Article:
The last two days were tough, physically and emotionally. Yesterday we rode 87 miles, which started out fine and after the first rest stop went even better. Our speed increased even though the hills were sprinkled along the way, and we were feeling good. Then we left the second rest stop and started into the Missouri Ozarks. The hills started coming fast and furious. Our speed decreased but we made it to the 60 mile mark in good spirits. With only 27 miles to go, we started off hoping to finish the day in fine shape. By mile 75, I for one, kept checking the mileage, wondering why it was slipping by so slowly, found myself grimacing with each hill looming in front of me, and prayed that my water would last until the end. The near 90 degrees along with the constant hill climbing had taken their toll on me. For the first time on the ride, I felt complete relief when I saw the sign for the campground where we were staying.

Today, we rode 79 miles. As soon as we started out, the hills carried on where they left off yesterday. Immediately outside the campground drive, we started up. And we continued the mostly ups with few downs for the first 10 miles. I tried to settle in, but my head kept saying today was going to be the worst kind of bitch. Still tired from yesterday, the legs complaining of too little rest, I just kept telling myself one pedal stroke at a time. Thankfully, the hills lightened up, the straights became longer, and my body started to find the rhythm I'm so accustomed to. I actually started to enjoy the ride. Today's ride turned out to be absolutely beautiful. We still had hills, one towards the end boasting an 11% grade, but for the most part, the hills were more gradual and rolling.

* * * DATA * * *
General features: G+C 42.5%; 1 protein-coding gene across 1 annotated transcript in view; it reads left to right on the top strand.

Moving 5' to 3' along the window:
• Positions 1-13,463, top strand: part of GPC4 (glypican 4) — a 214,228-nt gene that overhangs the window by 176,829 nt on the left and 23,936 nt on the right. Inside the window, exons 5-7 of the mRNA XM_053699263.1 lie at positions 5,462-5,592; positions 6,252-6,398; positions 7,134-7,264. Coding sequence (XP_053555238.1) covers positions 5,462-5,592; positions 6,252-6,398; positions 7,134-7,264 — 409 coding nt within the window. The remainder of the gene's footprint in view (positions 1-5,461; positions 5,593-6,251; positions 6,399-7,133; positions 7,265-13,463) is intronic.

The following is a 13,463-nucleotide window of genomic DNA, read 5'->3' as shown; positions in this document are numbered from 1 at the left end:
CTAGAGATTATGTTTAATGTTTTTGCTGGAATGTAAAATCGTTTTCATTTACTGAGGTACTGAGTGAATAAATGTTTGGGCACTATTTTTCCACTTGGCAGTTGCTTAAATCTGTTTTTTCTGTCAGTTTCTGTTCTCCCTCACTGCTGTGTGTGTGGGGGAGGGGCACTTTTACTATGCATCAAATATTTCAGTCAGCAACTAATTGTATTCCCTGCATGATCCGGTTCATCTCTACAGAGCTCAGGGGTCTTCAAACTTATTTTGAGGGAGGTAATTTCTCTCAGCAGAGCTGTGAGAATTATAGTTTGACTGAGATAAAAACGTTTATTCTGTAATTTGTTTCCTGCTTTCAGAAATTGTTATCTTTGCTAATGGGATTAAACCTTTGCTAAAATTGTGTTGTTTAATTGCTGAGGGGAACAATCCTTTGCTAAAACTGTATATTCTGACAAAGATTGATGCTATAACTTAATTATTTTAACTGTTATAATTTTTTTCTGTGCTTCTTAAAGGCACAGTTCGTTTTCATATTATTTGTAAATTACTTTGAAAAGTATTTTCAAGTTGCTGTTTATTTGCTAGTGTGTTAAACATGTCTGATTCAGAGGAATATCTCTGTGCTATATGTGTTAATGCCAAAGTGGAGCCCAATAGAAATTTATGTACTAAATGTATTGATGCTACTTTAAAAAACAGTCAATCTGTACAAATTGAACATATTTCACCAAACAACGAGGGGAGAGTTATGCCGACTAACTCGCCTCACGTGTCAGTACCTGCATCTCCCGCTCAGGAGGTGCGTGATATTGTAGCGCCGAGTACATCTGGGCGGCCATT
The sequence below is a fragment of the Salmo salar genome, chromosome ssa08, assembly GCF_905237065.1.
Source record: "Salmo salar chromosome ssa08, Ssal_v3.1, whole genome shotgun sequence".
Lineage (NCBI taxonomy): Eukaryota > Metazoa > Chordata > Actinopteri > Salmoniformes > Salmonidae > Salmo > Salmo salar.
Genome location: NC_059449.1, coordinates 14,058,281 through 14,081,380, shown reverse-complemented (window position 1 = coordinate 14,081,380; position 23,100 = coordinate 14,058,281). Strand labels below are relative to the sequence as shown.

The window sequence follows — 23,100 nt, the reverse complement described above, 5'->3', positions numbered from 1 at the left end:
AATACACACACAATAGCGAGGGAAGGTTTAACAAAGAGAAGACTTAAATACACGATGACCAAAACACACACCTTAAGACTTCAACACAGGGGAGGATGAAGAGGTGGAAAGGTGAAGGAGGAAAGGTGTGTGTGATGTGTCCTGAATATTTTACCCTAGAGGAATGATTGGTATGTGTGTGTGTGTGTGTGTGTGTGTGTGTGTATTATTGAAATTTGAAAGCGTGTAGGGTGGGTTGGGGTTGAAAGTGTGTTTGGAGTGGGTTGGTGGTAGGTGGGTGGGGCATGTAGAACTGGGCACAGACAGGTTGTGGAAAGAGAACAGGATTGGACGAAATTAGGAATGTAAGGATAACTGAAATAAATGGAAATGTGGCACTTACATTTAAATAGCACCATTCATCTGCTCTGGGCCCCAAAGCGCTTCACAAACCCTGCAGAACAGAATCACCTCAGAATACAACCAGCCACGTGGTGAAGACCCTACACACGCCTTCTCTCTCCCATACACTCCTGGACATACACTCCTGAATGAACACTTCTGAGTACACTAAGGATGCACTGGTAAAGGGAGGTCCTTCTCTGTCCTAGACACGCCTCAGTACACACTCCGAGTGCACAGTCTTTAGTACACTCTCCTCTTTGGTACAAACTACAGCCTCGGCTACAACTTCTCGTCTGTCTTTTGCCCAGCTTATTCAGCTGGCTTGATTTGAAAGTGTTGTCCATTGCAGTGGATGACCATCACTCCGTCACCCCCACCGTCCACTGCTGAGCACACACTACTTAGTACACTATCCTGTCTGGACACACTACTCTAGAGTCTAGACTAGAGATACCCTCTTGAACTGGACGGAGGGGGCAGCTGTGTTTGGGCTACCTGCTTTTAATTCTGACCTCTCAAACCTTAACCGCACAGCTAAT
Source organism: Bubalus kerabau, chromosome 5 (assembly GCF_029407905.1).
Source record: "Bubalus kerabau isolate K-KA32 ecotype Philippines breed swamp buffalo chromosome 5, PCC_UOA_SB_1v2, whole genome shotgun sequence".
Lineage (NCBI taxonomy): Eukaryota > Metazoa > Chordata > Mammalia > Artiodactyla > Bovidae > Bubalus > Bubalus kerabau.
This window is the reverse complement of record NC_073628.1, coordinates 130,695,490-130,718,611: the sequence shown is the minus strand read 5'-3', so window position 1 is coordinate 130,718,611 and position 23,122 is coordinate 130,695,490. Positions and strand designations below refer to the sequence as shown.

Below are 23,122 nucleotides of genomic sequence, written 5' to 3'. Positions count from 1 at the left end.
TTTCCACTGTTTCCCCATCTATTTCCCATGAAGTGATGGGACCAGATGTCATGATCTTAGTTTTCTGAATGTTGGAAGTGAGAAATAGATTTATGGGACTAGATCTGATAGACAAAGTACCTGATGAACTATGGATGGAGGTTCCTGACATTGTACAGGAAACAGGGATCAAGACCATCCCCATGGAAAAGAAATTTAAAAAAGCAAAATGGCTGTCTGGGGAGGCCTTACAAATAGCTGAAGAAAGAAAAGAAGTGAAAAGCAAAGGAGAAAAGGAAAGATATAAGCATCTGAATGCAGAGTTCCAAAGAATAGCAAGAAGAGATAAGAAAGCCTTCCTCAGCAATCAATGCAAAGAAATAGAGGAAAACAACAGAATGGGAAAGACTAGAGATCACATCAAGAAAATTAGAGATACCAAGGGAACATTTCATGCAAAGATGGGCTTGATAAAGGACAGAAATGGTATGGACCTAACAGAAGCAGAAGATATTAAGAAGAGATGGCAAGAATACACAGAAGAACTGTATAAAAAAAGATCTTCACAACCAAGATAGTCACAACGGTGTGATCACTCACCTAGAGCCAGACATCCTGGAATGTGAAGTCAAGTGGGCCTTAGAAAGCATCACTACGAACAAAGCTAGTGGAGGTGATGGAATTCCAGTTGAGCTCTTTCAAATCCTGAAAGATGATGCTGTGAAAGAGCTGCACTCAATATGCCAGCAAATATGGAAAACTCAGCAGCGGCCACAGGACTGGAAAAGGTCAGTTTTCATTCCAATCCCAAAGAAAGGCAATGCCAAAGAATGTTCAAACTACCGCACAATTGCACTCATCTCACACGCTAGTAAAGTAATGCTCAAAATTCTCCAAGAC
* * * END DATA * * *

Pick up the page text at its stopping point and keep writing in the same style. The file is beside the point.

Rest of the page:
Tomorrow we have another 70+ miles ride, but I'm pretty sure after these past two days, it'll seem like cake. That's what I've come to realize about this ride: each day offers its own challenges, but when the day is over, the challenges don't seem all that tough. Our minds and bodies can handle way more than what many of us believe we can. Even today, when I saw that last gruesome hill coming at me, I didn't go all negative. I knew that I could do it because I'd done so many yesterday and earlier today. It became just another hill.

Friday, June 22, 2012

Unfounded Fears

Three weeks ago this morning we left out of Yorktown, and now over 1000 miles are behind us. At this moment, I am sitting on my bunk in Al's Place, a hostel for cyclists, after eating a very delicious lunch of linguini with basil pesto, chicken, and goat cheese, and after showering the morning ride grime down the drain. I'm thinking a nap would be a good thing as tomorrow's ride is 87 miles, but I have to fold the laundry first.

This morning's ride took us out of Chester, IL, across the Mississippi, and into Missouri. For some time now, we've been hearing horror stories of the Missouri hills. When I was in a Carbondale cycle shop, retrieving my bike after having the deraillier adjusted, Hubby and I talked with two guys who had just come through Missouri, heading east. They told us of the hills, the grades that turned men into wimps. I was not looking forward to the Missouri hills. Today, though, if it's any indication at all, and things could get significantly worse tomorrow and the next day, the hills weren't all that bad. Some did have grades of 10%, but they were short and manageable. So far, Missouri has been absolutely beautiful.

Seems like we let our imaginations get the best of us, creating unfounded fears. New rule for me: don't listen to the horror stories. Just as I decided to slow down, take more pictures, and enjoy each moment of each ride as fully as I can, I am now deciding to not worry about the hills. I've gotten over all of them so far, right? What's a few more thrown my way?

Thursday, June 21, 2012

Goodbye Illinois, Hello Missouri